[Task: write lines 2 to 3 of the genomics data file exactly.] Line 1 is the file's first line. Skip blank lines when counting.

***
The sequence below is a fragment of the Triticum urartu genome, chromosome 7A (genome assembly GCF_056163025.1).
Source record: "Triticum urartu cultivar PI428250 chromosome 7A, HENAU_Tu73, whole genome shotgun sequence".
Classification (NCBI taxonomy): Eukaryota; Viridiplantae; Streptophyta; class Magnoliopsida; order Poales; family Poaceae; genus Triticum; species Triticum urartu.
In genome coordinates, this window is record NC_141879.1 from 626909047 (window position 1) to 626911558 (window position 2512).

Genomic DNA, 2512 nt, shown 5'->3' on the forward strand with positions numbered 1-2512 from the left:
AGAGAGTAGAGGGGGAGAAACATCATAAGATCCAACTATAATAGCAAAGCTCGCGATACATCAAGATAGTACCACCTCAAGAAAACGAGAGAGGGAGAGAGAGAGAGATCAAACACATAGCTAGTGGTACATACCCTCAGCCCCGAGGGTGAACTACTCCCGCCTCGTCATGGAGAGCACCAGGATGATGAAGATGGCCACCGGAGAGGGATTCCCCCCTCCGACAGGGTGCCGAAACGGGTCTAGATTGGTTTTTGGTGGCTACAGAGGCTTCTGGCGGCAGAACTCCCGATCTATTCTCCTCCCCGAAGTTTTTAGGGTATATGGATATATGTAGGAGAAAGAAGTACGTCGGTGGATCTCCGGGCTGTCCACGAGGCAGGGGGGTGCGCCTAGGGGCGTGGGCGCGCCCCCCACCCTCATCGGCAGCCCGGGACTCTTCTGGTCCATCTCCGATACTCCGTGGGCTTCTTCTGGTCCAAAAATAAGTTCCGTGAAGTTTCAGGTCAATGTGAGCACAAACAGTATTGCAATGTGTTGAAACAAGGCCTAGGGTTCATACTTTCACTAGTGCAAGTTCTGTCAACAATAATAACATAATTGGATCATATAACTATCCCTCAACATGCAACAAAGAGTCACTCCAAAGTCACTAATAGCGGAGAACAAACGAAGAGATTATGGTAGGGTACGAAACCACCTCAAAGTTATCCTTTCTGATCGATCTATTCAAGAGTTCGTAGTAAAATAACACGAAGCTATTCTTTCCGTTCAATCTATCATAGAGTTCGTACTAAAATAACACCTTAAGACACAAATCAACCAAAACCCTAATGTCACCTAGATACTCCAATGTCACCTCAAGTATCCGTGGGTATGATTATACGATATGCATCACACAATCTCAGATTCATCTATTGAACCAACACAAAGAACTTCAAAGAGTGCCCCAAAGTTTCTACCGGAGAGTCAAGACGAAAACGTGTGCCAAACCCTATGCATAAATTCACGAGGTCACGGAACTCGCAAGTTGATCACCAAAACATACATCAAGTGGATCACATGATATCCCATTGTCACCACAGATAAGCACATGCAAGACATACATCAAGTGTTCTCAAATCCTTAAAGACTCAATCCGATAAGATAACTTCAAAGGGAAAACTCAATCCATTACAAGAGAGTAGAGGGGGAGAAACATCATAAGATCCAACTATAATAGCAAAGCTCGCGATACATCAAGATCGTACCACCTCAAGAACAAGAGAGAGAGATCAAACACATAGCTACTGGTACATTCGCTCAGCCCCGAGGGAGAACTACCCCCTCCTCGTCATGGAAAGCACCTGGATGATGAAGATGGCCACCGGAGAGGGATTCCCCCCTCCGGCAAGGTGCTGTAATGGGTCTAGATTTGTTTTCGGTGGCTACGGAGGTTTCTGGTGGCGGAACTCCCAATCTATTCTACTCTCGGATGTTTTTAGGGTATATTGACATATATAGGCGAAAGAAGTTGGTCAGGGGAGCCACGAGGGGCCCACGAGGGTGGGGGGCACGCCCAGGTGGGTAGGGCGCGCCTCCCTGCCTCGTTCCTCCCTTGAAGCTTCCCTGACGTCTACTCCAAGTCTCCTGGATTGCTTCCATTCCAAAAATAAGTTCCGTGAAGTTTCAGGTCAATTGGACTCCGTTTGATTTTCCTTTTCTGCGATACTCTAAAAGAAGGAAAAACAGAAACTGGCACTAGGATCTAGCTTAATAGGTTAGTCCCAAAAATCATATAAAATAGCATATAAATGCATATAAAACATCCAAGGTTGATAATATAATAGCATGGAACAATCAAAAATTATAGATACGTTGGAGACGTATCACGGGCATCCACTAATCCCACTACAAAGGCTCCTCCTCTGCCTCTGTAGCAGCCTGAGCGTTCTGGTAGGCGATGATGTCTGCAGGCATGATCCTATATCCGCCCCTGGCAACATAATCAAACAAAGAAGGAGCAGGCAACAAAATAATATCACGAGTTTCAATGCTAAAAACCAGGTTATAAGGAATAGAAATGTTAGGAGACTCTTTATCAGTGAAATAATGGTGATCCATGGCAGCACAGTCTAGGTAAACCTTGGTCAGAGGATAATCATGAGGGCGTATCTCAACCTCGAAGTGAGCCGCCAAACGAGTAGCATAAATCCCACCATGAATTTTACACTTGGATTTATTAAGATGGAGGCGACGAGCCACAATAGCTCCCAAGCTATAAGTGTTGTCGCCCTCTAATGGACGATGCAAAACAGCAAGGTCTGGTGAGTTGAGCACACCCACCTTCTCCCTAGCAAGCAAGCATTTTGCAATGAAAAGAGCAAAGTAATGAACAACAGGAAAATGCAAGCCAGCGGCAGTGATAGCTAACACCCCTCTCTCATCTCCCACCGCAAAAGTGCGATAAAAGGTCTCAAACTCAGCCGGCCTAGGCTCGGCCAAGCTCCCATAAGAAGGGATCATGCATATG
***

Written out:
Source record: "Triticum urartu cultivar PI428250 chromosome 7A, HENAU_Tu73, whole genome shotgun sequence".
Classification (NCBI taxonomy): Eukaryota; Viridiplantae; Streptophyta; class Magnoliopsida; order Poales; family Poaceae; genus Triticum; species Triticum urartu.